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Boris Johnson, the United Kingdom’s Prime Minister, Is Facing a Vote of No Confidence

On Monday, lawmakers from Prime Minister Boris Johnson’s Conservative Party will vote on a no-confidence motion, the latest attempt to put an end to the controversial leader’s political career.

On Monday morning, Conservative MP Graham Brady announced the vote, claiming it was triggered on Sunday when a 15% threshold of Conservative legislators in the House of Commons decided they no longer trusted Johnson as a leader.

“The Prime Minister appreciates the opportunity to make his argument to MPs and will remind them that there is no more formidable political force than when they’re unified and focused on the issues that are important to voters,” Johnson’s office, No. 10 Downing St., said in a statement.

According to BBC News, Brady informed Johnson on Sunday. Members who filed no-confidence letters with Brady timed them to coincide with the end of the Queen’s Platinum Jubilee celebrations on Sunday, he claimed, in order not to disrupt the festivities.

To stay in office, the prime minister needs a simple majority. Because the Conservative Party has 359 seats in the UK Parliament, it needs 180 votes to continue in power.

Even if he manages to cross the finish line and live to fight another day, the magnitude of his victory could be critical to his political future. Observers suggest that if the vote is close enough, he could be persuaded to leave at a later date.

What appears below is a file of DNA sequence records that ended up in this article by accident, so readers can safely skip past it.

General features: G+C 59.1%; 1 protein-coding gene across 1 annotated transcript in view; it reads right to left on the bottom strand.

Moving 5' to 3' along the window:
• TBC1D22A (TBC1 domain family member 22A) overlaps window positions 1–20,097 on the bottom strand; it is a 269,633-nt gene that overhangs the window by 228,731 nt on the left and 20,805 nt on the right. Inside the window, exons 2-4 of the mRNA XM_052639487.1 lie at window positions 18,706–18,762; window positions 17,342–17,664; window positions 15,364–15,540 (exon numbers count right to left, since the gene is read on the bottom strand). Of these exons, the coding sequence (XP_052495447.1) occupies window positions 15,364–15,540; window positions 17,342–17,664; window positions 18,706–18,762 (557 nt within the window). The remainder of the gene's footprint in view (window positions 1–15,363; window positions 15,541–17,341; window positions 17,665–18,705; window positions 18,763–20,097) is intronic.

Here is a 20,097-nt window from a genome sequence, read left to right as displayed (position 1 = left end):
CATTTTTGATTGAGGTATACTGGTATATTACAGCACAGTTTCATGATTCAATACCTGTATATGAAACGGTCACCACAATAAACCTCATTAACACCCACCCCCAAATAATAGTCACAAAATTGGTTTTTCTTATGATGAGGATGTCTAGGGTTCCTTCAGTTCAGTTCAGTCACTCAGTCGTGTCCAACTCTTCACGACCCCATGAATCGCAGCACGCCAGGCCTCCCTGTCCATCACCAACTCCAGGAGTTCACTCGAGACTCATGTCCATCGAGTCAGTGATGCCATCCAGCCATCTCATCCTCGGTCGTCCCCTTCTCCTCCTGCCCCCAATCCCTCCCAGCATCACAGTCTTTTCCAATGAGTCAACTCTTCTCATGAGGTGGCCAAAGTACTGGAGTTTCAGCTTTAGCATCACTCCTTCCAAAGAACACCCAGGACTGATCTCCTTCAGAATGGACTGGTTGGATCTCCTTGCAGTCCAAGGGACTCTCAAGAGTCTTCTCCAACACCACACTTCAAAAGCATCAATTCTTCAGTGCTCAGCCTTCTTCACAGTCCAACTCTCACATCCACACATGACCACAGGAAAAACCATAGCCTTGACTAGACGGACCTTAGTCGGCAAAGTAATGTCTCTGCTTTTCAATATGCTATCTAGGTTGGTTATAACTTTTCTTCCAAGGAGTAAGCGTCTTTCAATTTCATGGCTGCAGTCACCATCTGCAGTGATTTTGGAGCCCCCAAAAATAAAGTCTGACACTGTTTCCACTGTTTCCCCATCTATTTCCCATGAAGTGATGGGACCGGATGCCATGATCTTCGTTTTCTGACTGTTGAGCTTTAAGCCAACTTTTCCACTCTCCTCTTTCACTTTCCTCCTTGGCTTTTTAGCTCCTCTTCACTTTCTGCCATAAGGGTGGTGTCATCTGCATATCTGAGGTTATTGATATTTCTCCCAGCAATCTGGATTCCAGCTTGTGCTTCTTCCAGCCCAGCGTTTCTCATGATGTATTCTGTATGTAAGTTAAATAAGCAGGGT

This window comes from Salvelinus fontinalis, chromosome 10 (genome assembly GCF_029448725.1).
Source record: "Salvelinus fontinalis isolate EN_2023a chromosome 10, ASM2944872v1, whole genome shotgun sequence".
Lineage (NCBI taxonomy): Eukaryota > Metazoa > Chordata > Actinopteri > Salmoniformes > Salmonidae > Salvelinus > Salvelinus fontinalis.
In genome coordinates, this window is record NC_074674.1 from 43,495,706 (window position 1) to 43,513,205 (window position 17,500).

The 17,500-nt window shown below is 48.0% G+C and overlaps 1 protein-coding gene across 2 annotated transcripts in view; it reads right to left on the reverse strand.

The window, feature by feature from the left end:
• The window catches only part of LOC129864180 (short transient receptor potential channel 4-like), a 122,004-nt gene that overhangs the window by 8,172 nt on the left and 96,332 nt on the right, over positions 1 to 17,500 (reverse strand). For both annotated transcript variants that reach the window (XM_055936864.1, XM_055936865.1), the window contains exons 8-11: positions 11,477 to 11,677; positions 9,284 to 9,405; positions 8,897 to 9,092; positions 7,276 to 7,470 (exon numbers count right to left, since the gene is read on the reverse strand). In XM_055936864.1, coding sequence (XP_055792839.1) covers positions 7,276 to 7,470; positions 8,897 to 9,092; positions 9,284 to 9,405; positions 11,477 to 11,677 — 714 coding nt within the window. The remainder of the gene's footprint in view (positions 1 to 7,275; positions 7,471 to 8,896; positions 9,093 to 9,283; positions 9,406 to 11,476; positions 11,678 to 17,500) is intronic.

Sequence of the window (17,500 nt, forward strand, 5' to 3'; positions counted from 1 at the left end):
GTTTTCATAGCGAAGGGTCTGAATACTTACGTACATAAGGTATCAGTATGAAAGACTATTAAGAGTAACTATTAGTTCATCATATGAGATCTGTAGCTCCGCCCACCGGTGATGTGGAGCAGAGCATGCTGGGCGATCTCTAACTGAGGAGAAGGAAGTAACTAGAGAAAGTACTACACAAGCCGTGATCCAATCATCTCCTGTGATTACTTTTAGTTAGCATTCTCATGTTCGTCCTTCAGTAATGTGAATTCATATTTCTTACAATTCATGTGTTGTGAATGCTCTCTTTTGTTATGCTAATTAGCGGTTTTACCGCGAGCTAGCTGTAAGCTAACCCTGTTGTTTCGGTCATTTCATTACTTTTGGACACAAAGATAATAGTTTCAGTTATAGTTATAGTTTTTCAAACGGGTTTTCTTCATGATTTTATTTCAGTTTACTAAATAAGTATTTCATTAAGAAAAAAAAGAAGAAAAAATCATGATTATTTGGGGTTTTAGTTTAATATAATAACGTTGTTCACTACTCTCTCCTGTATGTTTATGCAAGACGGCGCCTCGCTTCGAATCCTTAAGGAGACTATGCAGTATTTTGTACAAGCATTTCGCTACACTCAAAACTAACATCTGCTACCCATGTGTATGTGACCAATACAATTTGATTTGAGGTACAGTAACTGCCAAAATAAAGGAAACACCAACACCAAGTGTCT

If a majority votes in Johnson’s favour on Monday, he will be immune from a similar challenge to his leadership for a year under existing procedures.


The vote of no-confidence comes after months of mounting pressure on Johnson’s leadership, and it is the first of its type since Johnson took office in July 2019.

Sue Gray, a top civil servant, completed a widely publicised probe into more than a dozen meetings held at important government residences attended by Downing Street personnel in May.

The prime leader was fined by the Metropolitan Police in April for attending an illegal assembly during the COVID-19 lockdowns in 2020, making him the first sitting prime minister in British history to be sanctioned for breaching the law.

Johnson apologised, but opposition MPs and now members of his own party have called on him to resign.

The article includes a photo of the prime minister toasting one of his special advisers’ departure at a gathering hosted in No. 10 at a time when the country was on lockdown.

The study also revealed “many incidents of a lack of respect and inappropriate treatment of security and cleaning employees” as well as instances of “excessive alcohol consumption.”

“Many will be shocked that such behaviour occurred on such a large scale at the heart of government,” Gray wrote in the report’s conclusion.

“The public has a right to expect the highest standards of conduct in such venues, and what transpired certainly fell well short of this.”

While the government has garnered plaudits for its support for Ukraine both at home and internationally, Johnson’s recent premiership has been overshadowed by the “Partygate” controversy and mounting concerns about the cost of living.

As he arrived for the National Service of Thanksgiving on Friday, Johnson was booed by onlookers at St. Paul’s Cathedral.

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Johnson will allegedly address his own MPs to make the case for his leadership ahead of the final vote on Monday evening. He has gotten public backing from several prominent members ahead of the no-confidence vote, which is a secret ballot.

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